# Replicator dynamics giving probabilities greater than 1?

I have a linear replicator equation and I want to simulate its dynamics to find the resting point and hopefully the Nash equilibrium.

I defined strategies' payoff as $\vec f = C*\vec p+ \vec b$, where $C$ is a community matrix similar to the one in Lotka volterra models, $p$ is the vector of probabilities for each strategy and b is a vector of constants. From what I understand, this is very similar to the replicator dynamics for a linear model, except that I'm adding a constant.

However, when I iterate over $\vec p_{t+1} = \vec p_t+ \vec p_t (\vec f- \sum\vec f \vec p_t)$, $\vec p_{t+1}$ frequently gets values greater than one or smaller than zero, which from my understanding is not suppose to happen.

An example to show the issue:

$C = \begin{pmatrix} -1 && -1.1 && 0 \\ 1 && -1.0 && -1.1 \\ 0 && 1 && 0 \end{pmatrix}; \space \vec b= \begin{pmatrix} 0.7 \\ 0 \\ 0 \end{pmatrix}; \vec p_0 = \begin{pmatrix} 0.8 \\ 0.9 \\ 0.25 \end{pmatrix}$

In this situation, the second element of $\vec p_1$ equals 1.448550!

What could be causing this error? Am I calculating the replicator dynamics wrong? Does adding a constant to fitness "breaks" the replicator dynamics? Is my understanding wrong and replicator dynamics can go above 1 or below 0?

• Can you please describe the meaning behind your equation because it does not really look like Lotka-Volterra equations? Lotka-Volterra equations are explained in this post. – Remi.b Aug 23 '17 at 14:27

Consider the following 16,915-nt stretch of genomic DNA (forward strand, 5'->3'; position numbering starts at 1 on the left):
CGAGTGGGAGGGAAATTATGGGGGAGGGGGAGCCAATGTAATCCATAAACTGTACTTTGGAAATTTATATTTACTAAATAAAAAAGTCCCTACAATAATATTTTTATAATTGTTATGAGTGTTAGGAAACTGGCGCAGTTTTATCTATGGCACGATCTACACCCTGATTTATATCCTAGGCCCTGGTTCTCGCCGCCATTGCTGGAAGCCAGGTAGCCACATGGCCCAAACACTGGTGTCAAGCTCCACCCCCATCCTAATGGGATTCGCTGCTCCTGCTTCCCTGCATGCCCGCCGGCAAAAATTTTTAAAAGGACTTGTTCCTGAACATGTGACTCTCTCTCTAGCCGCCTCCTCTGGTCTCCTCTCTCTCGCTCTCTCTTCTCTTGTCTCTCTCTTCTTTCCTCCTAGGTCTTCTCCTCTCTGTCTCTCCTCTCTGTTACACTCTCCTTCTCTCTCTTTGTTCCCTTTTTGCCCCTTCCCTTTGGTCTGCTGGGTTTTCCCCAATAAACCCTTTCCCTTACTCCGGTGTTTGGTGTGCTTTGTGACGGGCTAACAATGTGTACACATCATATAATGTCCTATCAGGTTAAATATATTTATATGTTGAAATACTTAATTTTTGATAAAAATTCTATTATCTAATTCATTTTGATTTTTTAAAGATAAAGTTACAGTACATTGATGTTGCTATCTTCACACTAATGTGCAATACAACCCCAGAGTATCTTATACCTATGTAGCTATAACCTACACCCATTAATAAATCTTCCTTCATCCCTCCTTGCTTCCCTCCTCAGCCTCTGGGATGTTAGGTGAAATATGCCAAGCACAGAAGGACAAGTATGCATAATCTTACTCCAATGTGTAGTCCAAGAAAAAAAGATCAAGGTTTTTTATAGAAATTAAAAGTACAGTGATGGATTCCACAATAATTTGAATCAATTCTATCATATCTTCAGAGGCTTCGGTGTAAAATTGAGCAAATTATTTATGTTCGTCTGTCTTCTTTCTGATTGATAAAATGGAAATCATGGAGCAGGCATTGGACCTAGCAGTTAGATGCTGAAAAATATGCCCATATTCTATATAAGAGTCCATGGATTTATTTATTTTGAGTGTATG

• Sorry, I mean that payoff of a strategy depends on the frequency of use of these strategies. This is represented by the matrix C. In the example, the -1 on the top left indicates that the more strategy 1 is used, the smaller is it's payoff. Likewise the more strategy 2 is used the smaller is the payoff of strategy 1 by a factor of -1.1. however irrespective of strategies distribution in the population there is a baseline payoff b for every strategy. – JMenezes Aug 23 '17 at 14:39
• It is hard to tell what you are trying to compute. It is not obvious to me looking at the equation that $\arrow p$ must contain probabilities. Also, it is a bit weird that you are adding a baseline at every generation. Of course, the baseline fitness / probability (or whatever is represented of $\arrow p$) will very quickly become greater than 1. – Remi.b Aug 23 '17 at 14:46
• $\vec p$ is supposed to represent the proportion of time exercising a behavior (eg feeding). Every individual, ie every row of C and every element of in p, is supposed to have a value going from 0 to 1, representing how much of the time it spends doing said behavior. but the benefit of foraging more or less depends on how much other individuals are doing. Thus I want to know if there is any equilibrium point where all individuals stick with a certain proportion of time feeding. Hope it helps, and thanks for the time invested – JMenezes Aug 23 '17 at 15:02
• If I'm to provide an answer to this, I first need to know: How did you obtain the values for the $C$ matrix? How did you come up with the definition of $f$? What purpose does the $b$ vector serve? And lastly, in your recurrence relation (definition of $p_{t+1}$), regarding the summand expression, are you multiplying the $f$ vector with the $p$ vector? I tried looking at your mathjax but it still wasn't clear from where you didn't bracket anything. Also, at first glance, shouldn't it be $p_{t+1} = p_{t} * p_{t}(...)$? i.e., multiplication between the two terms, and not addition? – user22020 Aug 23 '17 at 16:38